Published: Thu, January 10, 2019
Sci-tech | By Patricia Wade

Five things we learned from the Brexit debate

Five things we learned from the Brexit debate

Theresa May will be obliged to present members of parliament a new Brexit plan within three days if her current proposal is voted down next week, after a procedural amendment to the plan's progress through the House of Commons was passed on Wednesday amid chaotic scenes.

Rather than warming to May's deal since then, lawmakers have tried to wrest control of Brexit from the government and put it in the hands of Parliament.

When the Prime Minister made a decision to delay the meaningful vote on her Brexit deal by a month because she was facing a historic defeat, with more than 100 Tories ready to vote it down, she pledged to gain legally binding assurances from the EU.

The technical changes to a crucial piece of government legislation were meant to demonstrate to ministers the strength of opposition to a no-deal Brexit in the Commons. "Obviously she has had a lot of important discussions over the Christmas break with other European leaders and I'm sure she would want to update parliament".

However, in order to allow time for either of these options, the government would nearly certainly need to propose an extension to Article 50, which would then need to be agree by all 27 European Union member States.

Yesterday Sir Keir said for the first time that extending Article 50 "may well be inevitable" despite an... "But, of course, we can only seek it because the other 27 have to agree".

Treasury minister Robert Jenrick said it is the " simple truth" that the United Kingdom would leave the European Union on 29 March, noting that planning for a no-deal scenario was "prudent preparation to provide our taxpayers with the certainty they deserve", adding that the only effect of the amendment would be to make the United Kingdom "somewhat less prepared". I genuinely think we can't do it on March 29 this year. "It´s simply not viable, for so many practical reasons", he told the Commons. So we're going to have to look at what are the available options realistically still on the table, and what are the merits of each'. In a febrile Commons chamber, some Tories shouted "pathetic" and "ridiculous" as Bercow spoke, though the Speaker was backed by roars of approval from Labour MPs.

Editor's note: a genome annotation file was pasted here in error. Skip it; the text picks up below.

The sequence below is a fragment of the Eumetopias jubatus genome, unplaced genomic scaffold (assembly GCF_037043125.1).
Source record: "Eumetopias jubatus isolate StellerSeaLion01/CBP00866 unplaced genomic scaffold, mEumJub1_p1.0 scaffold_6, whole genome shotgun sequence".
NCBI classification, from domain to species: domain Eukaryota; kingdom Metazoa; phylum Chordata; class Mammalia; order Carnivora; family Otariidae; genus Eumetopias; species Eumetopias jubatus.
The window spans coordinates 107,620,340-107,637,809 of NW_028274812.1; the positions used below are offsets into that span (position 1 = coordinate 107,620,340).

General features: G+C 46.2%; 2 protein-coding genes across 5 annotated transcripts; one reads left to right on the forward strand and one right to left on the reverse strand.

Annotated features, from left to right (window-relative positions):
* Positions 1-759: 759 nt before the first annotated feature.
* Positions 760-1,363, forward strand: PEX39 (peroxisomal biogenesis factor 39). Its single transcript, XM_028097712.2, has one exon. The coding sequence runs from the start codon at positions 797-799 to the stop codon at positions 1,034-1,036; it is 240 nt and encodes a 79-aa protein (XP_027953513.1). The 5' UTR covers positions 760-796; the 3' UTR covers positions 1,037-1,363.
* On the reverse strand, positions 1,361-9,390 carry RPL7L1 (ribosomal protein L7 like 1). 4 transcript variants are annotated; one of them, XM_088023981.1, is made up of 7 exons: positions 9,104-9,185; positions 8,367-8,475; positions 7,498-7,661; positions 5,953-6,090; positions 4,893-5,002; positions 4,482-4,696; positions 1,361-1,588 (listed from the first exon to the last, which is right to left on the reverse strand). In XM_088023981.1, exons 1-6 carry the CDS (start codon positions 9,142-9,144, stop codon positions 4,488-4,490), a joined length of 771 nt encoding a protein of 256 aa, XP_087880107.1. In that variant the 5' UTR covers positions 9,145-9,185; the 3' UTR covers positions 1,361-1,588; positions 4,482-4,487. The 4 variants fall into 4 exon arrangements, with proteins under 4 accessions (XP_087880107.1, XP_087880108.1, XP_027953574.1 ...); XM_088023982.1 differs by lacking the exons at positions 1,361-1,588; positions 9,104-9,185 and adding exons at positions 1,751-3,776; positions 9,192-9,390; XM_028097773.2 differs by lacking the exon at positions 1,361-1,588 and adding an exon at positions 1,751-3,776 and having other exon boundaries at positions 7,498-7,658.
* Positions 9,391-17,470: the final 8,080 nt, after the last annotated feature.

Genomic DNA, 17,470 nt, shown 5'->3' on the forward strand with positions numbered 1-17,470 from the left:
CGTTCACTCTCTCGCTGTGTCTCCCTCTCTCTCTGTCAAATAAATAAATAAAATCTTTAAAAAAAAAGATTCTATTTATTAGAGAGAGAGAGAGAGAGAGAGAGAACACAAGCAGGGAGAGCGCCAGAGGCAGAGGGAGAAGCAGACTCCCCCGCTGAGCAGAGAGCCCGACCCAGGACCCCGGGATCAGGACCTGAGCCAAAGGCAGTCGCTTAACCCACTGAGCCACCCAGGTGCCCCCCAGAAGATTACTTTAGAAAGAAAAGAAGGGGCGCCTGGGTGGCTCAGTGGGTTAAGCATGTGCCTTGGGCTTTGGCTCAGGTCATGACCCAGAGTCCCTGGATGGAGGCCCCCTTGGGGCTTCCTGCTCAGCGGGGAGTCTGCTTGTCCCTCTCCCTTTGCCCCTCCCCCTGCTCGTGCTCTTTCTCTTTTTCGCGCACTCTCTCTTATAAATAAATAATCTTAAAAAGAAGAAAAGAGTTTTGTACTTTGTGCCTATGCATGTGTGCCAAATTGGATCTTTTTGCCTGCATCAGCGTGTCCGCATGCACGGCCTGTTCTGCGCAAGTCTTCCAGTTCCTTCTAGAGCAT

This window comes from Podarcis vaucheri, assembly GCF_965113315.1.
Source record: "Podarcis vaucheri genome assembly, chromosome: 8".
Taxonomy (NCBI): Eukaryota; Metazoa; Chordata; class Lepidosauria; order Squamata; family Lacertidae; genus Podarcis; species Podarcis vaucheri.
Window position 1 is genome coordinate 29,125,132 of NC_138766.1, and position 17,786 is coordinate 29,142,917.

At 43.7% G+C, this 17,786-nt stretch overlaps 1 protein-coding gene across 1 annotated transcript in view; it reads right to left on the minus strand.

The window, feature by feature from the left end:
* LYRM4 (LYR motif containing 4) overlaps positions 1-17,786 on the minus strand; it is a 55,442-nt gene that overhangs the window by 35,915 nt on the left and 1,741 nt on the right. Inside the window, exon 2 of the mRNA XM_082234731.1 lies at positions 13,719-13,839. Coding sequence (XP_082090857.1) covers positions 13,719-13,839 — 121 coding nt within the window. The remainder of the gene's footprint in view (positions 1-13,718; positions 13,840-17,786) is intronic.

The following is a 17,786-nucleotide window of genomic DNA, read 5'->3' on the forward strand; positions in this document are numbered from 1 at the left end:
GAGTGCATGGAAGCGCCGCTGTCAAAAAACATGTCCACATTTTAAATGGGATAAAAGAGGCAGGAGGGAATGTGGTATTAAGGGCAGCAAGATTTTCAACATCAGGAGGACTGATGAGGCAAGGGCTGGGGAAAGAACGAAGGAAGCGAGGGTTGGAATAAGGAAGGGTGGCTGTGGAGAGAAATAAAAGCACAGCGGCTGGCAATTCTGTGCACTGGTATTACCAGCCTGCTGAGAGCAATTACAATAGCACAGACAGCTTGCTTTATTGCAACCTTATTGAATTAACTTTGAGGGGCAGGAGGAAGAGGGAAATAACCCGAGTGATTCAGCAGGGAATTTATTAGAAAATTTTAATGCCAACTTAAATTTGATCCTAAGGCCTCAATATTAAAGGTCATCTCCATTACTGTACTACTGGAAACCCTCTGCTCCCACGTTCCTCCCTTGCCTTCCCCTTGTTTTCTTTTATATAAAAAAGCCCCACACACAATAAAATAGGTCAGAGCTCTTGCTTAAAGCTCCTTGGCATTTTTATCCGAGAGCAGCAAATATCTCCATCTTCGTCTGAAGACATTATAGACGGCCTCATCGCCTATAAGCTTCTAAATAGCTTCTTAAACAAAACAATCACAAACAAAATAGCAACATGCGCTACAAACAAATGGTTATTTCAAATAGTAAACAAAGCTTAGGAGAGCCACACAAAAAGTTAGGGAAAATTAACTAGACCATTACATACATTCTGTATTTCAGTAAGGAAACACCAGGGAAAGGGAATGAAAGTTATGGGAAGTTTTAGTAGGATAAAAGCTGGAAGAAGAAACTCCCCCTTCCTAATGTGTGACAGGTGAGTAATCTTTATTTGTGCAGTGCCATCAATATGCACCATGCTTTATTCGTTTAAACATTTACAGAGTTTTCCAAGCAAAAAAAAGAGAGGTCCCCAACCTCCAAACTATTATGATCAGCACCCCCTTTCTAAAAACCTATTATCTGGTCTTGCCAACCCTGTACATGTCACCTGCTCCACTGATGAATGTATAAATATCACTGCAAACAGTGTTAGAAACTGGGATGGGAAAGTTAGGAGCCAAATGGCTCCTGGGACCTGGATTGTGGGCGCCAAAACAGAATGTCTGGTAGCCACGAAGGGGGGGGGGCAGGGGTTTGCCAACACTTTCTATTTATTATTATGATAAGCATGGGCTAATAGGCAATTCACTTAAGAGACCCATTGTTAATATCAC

Many Brexiter MPs were furious with Bercow, believing it was effectively unconstitutional to allow a business motion - which sets out what MPs are about to debate and vote on - to be amended.

Duchess of Cambridge celebrates 37th birthday as Duke spends day working
There was an extra present, a model helicopter, for George and his father quipped: "I can not go back without a helicopter, George will never forgive me".


But Mr Bercow defended his decision amid jeers and heckles from the Tory benches, saying: "I'm trying to do the right thing and make the right judgments".

"We are surprised the government amendment was selected; the advice we received was that it would not be in order", he said.

And this motion would be amendable, as I understand it.

Andrea Leadsom, a Cabinet Brexiteer and Leader of the House of Commons, asked Mr Bercow to release the advice he received from the Clerk of the House of Commons on whether the amendment should have been accepted, but he declined to do so.

The prime minister has already pulled the vote once with defeat looming, and a loss for the government would plunge Britain into "uncharted territory", according to May, putting the whole process up for grabs.

One of the most angry interventions came from Mark Francois, Conservative MP for Rayleigh and Wickford and a repeated critic of Bercow.

May's de-facto deputy said it was a delusion to think the government would be able to negotiate a new divorce deal if parliament voted down hers.

Number 10 denied a report the Government was talking to Brussels about extending Article 50 to buy more time by delaying Britain's departure from the EU.

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